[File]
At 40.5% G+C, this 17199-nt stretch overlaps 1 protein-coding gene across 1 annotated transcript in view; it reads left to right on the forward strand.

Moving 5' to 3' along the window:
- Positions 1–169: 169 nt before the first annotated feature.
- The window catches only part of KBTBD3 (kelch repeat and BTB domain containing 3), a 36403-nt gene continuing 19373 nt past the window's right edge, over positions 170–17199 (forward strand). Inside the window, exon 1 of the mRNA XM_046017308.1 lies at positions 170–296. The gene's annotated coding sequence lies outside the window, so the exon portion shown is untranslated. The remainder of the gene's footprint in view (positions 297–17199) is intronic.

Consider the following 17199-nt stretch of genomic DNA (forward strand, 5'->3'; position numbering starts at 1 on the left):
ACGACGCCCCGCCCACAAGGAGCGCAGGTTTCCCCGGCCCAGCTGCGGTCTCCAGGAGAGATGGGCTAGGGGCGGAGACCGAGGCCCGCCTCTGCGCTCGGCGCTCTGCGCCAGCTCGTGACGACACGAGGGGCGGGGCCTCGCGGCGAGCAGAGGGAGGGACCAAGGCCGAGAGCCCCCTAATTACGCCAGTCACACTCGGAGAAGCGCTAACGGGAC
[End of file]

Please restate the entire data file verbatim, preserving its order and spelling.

At 40.5% G+C, this 17199-nt stretch overlaps 1 protein-coding gene across 1 annotated transcript in view; it reads left to right on the forward strand.

Moving 5' to 3' along the window:
- Positions 1–169: 169 nt before the first annotated feature.
- The window catches only part of KBTBD3 (kelch repeat and BTB domain containing 3), a 36403-nt gene continuing 19373 nt past the window's right edge, over positions 170–17199 (forward strand). Inside the window, exon 1 of the mRNA XM_046017308.1 lies at positions 170–296. The gene's annotated coding sequence lies outside the window, so the exon portion shown is untranslated. The remainder of the gene's footprint in view (positions 297–17199) is intronic.

Consider the following 17199-nt stretch of genomic DNA (forward strand, 5'->3'; position numbering starts at 1 on the left):
ACGACGCCCCGCCCACAAGGAGCGCAGGTTTCCCCGGCCCAGCTGCGGTCTCCAGGAGAGATGGGCTAGGGGCGGAGACCGAGGCCCGCCTCTGCGCTCGGCGCTCTGCGCCAGCTCGTGACGACACGAGGGGCGGGGCCTCGCGGCGAGCAGAGGGAGGGACCAAGGCCGAGAGCCCCCTAATTACGCCAGTCACACTCGGAGAAGCGCTAACGGGAC